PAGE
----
In this issue of A+BE (written in Dutch), the transformation of the form of nine cities in the Randstad between 1250 and 1940 in relation to changes in infrastructure is central, namely Utrecht, Dordrecht, Leiden, Haarlem, Delft, Gouda, Amsterdam, Rotterdam and The Hague. Within this time span, three periods of great spatial dynamics are identified, namely the period 1240-1450, 1580-1680 and 1870-1940.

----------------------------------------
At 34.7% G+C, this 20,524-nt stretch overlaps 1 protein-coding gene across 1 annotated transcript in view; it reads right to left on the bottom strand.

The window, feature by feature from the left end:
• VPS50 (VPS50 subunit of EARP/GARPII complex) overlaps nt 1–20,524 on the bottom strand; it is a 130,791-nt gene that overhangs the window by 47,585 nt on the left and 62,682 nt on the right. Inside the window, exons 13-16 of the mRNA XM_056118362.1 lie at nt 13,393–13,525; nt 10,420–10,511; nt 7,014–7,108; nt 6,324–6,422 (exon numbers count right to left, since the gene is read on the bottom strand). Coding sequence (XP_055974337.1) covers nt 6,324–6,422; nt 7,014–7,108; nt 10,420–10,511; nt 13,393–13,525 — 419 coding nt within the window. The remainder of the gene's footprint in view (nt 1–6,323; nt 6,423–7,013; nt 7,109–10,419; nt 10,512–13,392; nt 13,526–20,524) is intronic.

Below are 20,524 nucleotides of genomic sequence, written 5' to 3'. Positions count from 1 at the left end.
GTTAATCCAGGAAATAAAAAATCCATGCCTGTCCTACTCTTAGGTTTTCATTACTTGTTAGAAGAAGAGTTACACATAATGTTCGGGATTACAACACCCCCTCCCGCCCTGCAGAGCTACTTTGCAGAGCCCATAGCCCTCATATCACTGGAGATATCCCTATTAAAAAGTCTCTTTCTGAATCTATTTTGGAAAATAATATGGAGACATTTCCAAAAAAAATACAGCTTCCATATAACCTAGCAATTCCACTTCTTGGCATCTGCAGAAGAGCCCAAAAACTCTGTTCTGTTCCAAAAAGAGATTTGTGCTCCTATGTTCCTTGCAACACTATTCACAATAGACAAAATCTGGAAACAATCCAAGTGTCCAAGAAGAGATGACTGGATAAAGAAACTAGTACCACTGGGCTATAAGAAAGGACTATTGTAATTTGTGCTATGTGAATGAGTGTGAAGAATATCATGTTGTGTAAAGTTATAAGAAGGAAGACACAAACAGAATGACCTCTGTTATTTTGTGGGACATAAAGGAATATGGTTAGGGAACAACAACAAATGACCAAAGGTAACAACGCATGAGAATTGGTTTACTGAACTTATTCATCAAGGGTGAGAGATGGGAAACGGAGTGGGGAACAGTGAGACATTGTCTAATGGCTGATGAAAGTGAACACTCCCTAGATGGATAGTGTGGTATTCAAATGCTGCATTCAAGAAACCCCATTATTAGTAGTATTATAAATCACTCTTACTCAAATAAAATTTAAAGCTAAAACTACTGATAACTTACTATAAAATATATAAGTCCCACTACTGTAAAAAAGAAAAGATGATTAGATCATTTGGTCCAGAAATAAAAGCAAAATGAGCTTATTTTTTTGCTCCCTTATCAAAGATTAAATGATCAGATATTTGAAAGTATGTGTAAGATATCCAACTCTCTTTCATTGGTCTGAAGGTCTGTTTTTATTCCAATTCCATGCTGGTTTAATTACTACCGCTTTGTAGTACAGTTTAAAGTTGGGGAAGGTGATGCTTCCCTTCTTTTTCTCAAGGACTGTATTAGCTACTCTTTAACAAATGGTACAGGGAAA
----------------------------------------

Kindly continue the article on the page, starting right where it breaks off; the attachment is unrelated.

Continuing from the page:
Comparing the city maps with each other, they made a development from uniformity to diversification to levelling between 1250 and 1940. Typical for the spatial development was that in the first period urban centres were created in which the various urban functions were concentrated. In the second period, specialization took place, in addition to strengthening the regional market function in the late medieval centres, functions were moved to the city edges. In the third period, the international goods transports continued to be moved out of the late medieval centres. In addition, the routes between the central station and the centers were a centres shopping area, passenger flows determined the spatial configuration.